Thursday, February 04, 2010


By Diana L. Chapman

Classes were in session at Dana Middle School in San Pedro. The main hallway sat long, empty and quiet – except for one thing. There, standing outside a classroom door, was a little guy, named David, all of 11-years-old and just beginning at the middle school.

Popping out of a classroom and surprised to spot David hanging out in the hallway, I asked: “What are you doing here?”

“Waiting for my next class to start,” David stated shyly, shifting his backpack uncomfortably between his feet.

“But class isn’t for another twenty minutes. Where were you before this?” I prodded. He was scared.

“P.E. I was sitting on the bench,” he explained, “so I left so I wouldn’t be late for my next class.” That was the beginning of David’s career at middle school. He was shy, behind in reading, an absolutely wonderful kid, but not quite prepared for the big-world campus of some 1,800 plus students.

For all the David’s in the world – for which there are thousands– I can actually applaud LAUSD for launching a pilot program beginning this fall that will allow hundreds of children the choice to remain in the sixth grade at ten local elementary schools; Another 19 in South Los Angeles will -- on a mandatory basis -- adopt the same program in the fall due to severe overcrowding issues at its feeder schools.

For years now, typically sixth graders are shunted off to large, intimidating campuses that are often overcrowded, difficult to fit into socially, harder academically and come with a pile of negatives they might not have dealt with in the first tier of their education, such as drugs, alcohol and bullying.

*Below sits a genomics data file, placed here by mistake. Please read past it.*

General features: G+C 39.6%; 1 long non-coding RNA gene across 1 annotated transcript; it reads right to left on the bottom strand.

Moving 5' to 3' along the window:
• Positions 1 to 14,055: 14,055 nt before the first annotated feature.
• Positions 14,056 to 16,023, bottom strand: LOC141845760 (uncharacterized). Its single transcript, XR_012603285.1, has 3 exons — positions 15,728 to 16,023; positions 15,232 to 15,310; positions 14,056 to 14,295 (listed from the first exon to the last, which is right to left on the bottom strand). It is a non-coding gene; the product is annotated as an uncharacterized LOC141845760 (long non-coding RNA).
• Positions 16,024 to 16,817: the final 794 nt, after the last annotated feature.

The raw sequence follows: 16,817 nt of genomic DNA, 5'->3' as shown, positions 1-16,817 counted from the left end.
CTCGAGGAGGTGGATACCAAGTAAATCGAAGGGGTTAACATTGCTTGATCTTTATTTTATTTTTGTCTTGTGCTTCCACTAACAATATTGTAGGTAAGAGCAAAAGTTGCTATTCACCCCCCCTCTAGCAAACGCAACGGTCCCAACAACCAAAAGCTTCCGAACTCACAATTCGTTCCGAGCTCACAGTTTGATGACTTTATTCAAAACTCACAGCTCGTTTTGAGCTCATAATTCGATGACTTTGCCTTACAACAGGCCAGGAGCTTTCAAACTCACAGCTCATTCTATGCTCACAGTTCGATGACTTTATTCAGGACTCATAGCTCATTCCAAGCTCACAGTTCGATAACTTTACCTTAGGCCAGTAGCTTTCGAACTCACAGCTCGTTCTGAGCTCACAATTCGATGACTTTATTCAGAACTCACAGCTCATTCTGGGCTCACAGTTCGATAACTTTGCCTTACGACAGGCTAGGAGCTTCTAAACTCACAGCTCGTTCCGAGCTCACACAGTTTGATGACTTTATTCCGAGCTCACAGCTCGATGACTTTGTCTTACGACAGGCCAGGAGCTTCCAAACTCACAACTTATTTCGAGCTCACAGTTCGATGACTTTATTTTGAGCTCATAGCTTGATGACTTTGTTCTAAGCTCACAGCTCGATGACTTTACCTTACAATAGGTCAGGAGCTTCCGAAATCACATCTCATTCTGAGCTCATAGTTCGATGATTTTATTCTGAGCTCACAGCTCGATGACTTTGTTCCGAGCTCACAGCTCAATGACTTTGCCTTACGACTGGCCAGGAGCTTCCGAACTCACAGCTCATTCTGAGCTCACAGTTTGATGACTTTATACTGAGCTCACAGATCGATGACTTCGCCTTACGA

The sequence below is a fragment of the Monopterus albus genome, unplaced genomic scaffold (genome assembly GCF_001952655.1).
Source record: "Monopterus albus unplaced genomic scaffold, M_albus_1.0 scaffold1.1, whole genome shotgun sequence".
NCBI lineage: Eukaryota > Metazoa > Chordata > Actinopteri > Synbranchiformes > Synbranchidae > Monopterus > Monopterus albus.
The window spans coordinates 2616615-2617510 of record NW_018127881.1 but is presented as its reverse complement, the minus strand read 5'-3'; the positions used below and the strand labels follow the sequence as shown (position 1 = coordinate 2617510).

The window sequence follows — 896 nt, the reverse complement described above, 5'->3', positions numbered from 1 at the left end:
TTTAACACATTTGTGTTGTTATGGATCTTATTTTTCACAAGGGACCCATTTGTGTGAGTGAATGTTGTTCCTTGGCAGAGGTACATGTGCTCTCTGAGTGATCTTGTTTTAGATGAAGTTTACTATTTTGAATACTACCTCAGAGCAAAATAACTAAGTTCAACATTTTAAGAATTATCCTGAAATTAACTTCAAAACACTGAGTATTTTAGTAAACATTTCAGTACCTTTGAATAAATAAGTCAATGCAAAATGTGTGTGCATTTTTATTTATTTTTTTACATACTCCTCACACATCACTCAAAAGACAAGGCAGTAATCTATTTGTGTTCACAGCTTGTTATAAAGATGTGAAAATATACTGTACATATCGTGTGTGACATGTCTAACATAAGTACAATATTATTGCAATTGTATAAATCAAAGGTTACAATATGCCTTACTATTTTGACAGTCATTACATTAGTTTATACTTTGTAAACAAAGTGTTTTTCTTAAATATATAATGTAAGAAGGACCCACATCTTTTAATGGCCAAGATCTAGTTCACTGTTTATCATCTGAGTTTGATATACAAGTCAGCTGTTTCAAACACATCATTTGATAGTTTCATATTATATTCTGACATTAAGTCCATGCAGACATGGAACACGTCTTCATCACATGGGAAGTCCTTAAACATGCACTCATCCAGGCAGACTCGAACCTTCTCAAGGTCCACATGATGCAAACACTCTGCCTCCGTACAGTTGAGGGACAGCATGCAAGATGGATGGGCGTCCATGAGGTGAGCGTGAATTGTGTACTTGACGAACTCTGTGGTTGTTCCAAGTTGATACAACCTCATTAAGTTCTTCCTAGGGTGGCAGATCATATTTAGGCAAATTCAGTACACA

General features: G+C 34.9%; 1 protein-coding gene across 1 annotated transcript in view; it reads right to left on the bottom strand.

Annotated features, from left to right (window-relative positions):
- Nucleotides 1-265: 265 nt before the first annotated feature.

Los Angeles School Board Member Richard Vladovic, an educator for 40 years, had long wanted to change this “from the moment he arrived on the board,” and it became his second priority, said David Kooper, his chief of staff. Vladovic’s first mission was to get students off a year round calendar system that was not nearly as effective in educating as the traditional fall to spring school calendar.

“By 2012, the schools he represents will be off of the multi-track calendar,” Kooper said. “Now is the time to make the push for K-6.”

If the proposal for the ten local schools meets with parental approval – which I suspect it easily will – the program begins in the fall. It must also pass muster with school site councils. Schools were selected partly if they had enough space to accommodate the additional students.

I want the parents to have a major voice in the education their children receive,” Vladovic said in a statement. “This decision will be made at the school level. I insisted on a parent component with this pilot. Parents need to be engaged and play a major role in their child’s education. This entire process needs to be parent driven and parent supported. I have always believed in an equal partnership with parents.”

Ever since 1985 – when Vladovic served as a principal at Locke High School -- and watched the newly designed configuration of sixth through ninth grade, he believed it wasn’t healthy for the students.